A book that consistently appears on bridge players’ top-ten lists is Jeff Rubens’ The Secrets of Winning Bridge, which was widely hailed as groundbreaking when it first appeared in 1969. This classic work on advanced bidding and play has been unavailable for many years but has now been reprinted in a modernized second edition.
In addition to presenting many previously unheralded expert techniques, the book debunks many widely-held misconceptions. Also contributing to the book’s popularity is the author’s focus on practical decision-making. He assumes that an experienced player can handle clear-cut cases and presents easy-to-follow guidelines for the borderline
situations that often befuddle all but the experts. This deal from the book illustrates an application of the principle: When in doubt, go for the plus score.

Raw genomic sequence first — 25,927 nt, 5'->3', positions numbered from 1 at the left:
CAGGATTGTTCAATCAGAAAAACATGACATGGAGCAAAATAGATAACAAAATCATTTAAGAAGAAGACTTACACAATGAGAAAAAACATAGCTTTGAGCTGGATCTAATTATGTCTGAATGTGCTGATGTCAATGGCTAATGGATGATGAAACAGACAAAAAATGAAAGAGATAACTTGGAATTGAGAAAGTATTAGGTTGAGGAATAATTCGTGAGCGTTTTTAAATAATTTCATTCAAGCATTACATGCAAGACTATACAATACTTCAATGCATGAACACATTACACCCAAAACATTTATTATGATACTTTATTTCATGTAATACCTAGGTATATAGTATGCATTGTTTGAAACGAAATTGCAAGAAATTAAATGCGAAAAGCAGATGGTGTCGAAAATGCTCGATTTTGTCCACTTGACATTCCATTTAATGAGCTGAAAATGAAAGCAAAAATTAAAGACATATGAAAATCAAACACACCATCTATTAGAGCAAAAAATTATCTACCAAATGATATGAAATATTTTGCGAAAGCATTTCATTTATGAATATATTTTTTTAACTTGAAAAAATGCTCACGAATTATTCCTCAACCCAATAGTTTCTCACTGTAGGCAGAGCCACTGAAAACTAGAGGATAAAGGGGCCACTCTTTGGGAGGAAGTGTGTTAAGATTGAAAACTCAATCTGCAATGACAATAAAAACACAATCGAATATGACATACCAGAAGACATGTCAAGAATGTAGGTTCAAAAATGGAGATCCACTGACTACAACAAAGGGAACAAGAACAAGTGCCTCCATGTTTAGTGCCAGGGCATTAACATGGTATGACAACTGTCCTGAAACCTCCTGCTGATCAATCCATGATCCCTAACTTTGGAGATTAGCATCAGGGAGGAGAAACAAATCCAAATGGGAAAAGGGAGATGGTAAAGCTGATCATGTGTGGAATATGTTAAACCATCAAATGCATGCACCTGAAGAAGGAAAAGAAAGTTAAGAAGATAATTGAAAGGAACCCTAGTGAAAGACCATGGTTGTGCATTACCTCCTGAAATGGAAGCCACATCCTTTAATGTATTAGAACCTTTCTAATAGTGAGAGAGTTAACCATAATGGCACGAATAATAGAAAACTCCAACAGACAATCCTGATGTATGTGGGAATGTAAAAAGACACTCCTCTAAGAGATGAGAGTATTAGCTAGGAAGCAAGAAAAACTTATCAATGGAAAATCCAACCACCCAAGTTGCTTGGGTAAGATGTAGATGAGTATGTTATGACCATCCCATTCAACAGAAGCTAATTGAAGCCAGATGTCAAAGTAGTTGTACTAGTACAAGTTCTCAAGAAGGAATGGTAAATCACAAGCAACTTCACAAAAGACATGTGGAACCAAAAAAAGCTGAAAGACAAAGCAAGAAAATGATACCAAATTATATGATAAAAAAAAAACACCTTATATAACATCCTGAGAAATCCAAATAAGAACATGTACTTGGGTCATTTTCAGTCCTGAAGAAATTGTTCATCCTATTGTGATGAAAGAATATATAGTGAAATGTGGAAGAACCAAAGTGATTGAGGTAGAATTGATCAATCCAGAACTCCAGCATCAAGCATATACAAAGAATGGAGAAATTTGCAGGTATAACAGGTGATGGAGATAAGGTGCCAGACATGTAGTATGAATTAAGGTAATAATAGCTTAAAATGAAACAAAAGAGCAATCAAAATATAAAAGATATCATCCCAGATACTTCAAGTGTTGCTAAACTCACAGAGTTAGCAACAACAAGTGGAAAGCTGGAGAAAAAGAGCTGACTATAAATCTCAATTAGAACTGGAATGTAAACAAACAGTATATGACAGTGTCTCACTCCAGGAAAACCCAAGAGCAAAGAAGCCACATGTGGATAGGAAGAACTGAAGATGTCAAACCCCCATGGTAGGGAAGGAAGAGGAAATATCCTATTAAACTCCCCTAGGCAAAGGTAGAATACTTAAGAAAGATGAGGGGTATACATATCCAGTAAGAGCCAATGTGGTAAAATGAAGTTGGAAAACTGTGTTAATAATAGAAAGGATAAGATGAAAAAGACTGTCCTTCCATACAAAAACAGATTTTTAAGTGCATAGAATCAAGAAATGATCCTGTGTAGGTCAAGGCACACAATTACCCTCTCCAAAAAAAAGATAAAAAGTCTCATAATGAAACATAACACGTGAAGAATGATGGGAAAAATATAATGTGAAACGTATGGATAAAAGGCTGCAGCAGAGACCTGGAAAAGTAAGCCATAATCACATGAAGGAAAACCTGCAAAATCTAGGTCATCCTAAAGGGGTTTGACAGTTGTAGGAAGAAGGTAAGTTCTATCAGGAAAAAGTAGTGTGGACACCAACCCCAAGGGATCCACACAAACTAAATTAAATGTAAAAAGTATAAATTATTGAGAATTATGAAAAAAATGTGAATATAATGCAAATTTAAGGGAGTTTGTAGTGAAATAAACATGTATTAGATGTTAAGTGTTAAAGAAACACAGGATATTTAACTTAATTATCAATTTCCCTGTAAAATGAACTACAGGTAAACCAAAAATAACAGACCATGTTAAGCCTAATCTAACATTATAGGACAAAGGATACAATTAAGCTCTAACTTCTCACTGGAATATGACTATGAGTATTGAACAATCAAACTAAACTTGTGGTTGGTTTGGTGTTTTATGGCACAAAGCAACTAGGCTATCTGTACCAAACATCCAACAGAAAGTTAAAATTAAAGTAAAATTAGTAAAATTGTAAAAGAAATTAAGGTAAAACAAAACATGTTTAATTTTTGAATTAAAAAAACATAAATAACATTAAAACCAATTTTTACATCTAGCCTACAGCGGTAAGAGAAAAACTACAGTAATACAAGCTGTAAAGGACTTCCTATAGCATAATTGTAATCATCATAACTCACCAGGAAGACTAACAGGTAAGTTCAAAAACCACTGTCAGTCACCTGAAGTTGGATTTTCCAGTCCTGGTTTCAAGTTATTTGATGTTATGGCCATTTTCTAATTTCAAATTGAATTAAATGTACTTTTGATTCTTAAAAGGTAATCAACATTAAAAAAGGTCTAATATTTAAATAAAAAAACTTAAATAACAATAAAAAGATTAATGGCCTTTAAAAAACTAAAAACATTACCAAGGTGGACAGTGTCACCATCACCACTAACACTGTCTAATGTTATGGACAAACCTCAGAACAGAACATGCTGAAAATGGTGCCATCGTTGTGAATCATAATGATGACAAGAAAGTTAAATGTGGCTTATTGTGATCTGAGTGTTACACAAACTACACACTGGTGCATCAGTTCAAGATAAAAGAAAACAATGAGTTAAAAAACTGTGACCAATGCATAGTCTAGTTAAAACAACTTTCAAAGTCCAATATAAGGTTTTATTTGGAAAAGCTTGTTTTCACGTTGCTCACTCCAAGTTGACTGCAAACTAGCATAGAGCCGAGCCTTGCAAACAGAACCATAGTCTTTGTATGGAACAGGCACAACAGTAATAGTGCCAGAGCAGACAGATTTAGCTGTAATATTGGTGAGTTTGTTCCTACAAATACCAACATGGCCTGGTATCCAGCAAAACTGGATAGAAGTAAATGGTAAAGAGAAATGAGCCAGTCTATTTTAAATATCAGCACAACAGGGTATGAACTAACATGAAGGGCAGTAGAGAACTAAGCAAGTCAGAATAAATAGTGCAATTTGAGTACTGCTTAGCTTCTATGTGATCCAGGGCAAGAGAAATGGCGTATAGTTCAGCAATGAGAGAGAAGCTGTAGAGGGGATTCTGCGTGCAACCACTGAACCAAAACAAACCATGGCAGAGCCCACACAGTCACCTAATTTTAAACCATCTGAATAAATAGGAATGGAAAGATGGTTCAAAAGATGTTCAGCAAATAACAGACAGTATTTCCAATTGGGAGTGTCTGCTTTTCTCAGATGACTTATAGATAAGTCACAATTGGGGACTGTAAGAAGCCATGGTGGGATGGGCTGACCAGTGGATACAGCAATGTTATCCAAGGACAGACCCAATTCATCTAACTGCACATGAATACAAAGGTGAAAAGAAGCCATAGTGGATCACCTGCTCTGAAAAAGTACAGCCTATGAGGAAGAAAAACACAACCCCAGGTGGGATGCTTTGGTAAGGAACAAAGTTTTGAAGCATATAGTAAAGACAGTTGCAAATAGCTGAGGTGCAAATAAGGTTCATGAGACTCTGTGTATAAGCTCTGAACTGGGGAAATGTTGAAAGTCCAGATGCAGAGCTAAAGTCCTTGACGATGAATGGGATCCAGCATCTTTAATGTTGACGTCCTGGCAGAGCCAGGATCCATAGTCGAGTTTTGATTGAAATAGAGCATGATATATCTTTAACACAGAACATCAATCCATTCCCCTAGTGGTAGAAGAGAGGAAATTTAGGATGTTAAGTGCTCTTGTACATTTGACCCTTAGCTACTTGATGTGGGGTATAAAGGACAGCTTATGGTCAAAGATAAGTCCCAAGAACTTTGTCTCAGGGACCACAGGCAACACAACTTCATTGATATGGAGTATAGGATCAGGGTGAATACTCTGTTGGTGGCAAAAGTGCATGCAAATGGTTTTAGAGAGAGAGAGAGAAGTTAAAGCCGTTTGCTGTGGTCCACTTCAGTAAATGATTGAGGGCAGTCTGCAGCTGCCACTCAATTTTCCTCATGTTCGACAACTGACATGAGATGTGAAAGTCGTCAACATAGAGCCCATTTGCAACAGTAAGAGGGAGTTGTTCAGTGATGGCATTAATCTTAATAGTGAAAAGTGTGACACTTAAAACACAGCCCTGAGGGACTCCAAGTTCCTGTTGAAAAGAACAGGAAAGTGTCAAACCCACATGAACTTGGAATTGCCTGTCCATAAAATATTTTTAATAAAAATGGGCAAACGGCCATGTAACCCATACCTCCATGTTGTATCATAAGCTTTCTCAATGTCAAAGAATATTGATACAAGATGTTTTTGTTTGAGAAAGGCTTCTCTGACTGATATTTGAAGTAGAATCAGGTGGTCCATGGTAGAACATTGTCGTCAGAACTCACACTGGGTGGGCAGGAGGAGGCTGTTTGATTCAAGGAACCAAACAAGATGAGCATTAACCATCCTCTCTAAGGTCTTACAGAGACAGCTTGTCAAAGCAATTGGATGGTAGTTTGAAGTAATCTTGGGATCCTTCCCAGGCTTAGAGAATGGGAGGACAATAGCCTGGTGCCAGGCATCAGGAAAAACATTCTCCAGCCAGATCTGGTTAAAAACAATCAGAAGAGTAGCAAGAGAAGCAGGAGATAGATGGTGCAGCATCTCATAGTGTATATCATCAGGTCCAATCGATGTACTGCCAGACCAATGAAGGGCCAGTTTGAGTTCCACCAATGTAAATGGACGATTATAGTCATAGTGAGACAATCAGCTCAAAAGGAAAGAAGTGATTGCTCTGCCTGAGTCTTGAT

With length in partner’s suit, it was tempting for West to sacrifice under the prevailing vulnerability conditions—it was virtually certain that the penalty would be less, perhaps substantially less, than the value of the opponents’ game. But whether East-West could defeat four spades was shrouded in mystery. There was no way to tell, so
West followed the principle of trying to achieve a plus score. The opening club lead did not further the East-West cause, but as it happened there was still time: The defense had
three entries in the major suits, and it led a diamond each time it was thereafter on lead, the last time to take the setting trick.
The Secrets of Winning Bridge (2nd Ed.) (224 pages; $23.95 plus shipping [$5 to North America; $10 elsewhere]), available from: The Bridge World, PO Box 299, Scarsdale NY 10583 USA or: www.bridgeworld.com or (800) 366-1939.
The Bridge World [Founded 1929 by Ely Culbertson]